Hi Junio,

On Fri, 5 Aug 2016, Junio C Hamano wrote:

> Johannes Schindelin <johannes.schinde...@gmx.de> writes:
> > When calling `rename("dir", "non-existing-dir/")` on Linux, it silently
> > succeeds, stripping the trailing slash of the second argument.
> >
> > This is all good and dandy but this behavior disagrees with the specs at
> >
> > http://pubs.opengroup.org/onlinepubs/9699919799/functions/rename.html
> >
> > that state clearly regarding the 2nd parameter (called `new`):
> >
> >     If the `new` argument does not resolve to an existing directory
> >     entry for a file of type directory and the `new` argument
> >     contains at least one non- <slash> character and ends with one
> >     or more trailing <slash> characters after all symbolic links
> >     have been processed, `rename()` shall fail.
> I agree with all of the above.  But
> > Of course, we would like `git mv dir non-existing-dir/` to succeed (and
> > rename the directory "dir" to "non-existing-dir").
> I do not think I want that.  When I say "mv A B/", I want it to fail
> if I made a typo for B; the trailing slash after B is an explicit
> statement "I expect B to exist and I want A to appear at B/A".

Please note that t7001 *specifically* tests for the opposite of what you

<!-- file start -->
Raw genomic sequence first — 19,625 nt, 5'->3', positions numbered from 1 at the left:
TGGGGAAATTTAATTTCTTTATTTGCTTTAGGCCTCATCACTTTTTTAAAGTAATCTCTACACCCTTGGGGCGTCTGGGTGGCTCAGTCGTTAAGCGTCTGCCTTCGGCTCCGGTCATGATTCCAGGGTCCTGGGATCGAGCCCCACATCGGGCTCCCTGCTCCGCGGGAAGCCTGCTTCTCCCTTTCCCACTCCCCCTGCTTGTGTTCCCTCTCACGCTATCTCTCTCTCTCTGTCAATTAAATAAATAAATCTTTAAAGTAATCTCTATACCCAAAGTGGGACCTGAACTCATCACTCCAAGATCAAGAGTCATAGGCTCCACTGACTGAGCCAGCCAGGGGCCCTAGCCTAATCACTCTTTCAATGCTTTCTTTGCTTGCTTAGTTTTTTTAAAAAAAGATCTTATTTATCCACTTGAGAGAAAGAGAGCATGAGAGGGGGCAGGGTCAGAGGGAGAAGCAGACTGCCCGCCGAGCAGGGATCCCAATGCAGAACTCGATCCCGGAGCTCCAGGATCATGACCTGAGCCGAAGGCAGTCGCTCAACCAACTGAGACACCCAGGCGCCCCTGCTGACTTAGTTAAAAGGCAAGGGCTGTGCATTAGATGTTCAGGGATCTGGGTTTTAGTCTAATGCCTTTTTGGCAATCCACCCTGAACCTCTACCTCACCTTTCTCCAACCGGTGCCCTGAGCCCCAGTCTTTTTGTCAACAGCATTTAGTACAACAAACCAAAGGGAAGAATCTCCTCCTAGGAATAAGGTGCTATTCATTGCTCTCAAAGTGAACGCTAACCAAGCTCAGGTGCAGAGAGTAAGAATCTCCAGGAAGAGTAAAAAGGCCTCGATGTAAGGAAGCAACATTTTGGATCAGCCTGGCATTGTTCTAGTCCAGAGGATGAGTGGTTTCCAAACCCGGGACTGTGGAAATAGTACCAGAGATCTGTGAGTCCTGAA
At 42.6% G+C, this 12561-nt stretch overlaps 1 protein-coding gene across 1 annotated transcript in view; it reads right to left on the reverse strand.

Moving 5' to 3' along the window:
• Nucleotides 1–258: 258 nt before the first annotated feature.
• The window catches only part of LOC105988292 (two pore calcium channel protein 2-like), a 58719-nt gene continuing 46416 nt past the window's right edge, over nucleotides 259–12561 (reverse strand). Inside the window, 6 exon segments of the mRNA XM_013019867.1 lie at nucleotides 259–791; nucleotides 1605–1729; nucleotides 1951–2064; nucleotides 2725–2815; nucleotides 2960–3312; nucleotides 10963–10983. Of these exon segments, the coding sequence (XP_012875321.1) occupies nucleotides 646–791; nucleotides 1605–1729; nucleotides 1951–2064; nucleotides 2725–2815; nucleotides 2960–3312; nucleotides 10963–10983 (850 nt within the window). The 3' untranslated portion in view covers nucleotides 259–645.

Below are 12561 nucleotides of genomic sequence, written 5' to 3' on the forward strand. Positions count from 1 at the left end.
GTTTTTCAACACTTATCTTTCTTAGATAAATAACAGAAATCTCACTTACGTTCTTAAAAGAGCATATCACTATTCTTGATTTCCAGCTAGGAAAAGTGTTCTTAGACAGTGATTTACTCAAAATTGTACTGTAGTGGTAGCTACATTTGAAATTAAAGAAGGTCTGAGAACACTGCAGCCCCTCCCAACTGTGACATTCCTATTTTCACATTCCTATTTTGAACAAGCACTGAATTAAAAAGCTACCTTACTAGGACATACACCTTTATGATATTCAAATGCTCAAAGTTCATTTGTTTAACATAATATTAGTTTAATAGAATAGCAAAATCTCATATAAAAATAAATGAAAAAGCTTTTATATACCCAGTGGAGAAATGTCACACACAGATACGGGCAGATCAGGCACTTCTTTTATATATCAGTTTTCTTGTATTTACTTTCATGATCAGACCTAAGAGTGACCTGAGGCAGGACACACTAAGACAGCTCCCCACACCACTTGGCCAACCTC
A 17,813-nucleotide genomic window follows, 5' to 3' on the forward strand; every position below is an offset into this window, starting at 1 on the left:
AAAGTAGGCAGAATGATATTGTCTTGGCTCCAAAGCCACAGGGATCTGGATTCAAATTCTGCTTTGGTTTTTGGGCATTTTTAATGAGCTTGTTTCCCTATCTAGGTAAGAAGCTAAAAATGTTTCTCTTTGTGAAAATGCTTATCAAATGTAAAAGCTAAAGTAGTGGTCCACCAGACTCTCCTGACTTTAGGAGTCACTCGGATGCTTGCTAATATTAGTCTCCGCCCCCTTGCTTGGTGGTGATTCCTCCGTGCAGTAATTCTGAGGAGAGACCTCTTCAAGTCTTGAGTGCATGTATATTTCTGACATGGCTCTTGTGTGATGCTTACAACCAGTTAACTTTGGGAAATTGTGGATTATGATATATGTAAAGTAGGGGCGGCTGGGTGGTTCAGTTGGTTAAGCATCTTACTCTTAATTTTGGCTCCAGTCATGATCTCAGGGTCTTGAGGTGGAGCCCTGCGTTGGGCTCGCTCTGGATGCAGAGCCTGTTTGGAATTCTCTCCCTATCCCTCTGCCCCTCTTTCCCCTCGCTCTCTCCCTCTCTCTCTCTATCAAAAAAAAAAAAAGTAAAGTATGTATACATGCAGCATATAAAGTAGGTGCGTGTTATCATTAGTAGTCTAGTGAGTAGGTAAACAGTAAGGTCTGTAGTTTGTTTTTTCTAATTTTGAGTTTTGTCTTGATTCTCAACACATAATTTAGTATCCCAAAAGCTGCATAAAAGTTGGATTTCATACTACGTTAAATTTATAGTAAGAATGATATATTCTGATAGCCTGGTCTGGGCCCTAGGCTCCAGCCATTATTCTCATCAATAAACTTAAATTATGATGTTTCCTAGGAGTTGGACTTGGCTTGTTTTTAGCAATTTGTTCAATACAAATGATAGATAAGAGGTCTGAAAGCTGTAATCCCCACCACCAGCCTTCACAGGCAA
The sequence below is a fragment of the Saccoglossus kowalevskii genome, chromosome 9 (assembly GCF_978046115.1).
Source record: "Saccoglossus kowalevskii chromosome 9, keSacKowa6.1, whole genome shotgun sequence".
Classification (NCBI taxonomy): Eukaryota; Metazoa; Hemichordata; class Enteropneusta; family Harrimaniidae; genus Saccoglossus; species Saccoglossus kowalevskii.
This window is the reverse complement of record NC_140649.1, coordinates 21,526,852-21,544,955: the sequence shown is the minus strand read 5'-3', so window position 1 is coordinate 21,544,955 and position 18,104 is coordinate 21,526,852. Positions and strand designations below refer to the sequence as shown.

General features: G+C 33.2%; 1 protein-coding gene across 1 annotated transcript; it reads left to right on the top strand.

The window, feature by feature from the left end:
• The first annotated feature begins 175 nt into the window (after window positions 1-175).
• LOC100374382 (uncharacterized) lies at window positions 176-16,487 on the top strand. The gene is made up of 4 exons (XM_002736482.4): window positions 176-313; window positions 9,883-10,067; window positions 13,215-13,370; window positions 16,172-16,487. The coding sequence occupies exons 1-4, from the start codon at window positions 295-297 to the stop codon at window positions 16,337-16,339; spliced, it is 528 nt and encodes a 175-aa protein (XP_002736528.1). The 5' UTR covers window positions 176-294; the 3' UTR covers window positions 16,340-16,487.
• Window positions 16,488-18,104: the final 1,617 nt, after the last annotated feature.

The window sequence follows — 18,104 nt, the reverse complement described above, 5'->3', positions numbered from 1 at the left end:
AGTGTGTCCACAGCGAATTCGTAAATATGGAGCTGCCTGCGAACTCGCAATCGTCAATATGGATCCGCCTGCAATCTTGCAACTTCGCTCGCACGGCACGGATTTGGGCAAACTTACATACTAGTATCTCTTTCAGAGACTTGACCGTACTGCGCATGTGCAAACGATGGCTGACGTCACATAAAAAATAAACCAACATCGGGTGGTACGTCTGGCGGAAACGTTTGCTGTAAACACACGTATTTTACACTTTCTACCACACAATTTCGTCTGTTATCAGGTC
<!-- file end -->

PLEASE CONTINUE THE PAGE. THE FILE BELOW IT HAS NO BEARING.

want, then ;-)


> Current Git behaviour on Linux seems to allow "git mv dir no-such-dir/"
> but "dir" is renamed to "no-such-dir", which fails two expectations,
> and I think this is broken.  If Windows port does not share this
> breakage, that is a good thing.  We should fix Git behaviour on Linux
> instead, I would think.

To be precise, Git for Windows displays the same behavior as Git on Linux,
because rename("dir", "no-such-dir/") succeeds.

The breakage fixed by this here patch happens when running plain Linux Git
in "Bash on Windows" (i.e. Bash on Ubuntu on Windows, the new Linux
subsystem of Windows, allowing to run unmodified Linux binaries on Windows
without the need for a Virtual Machine).

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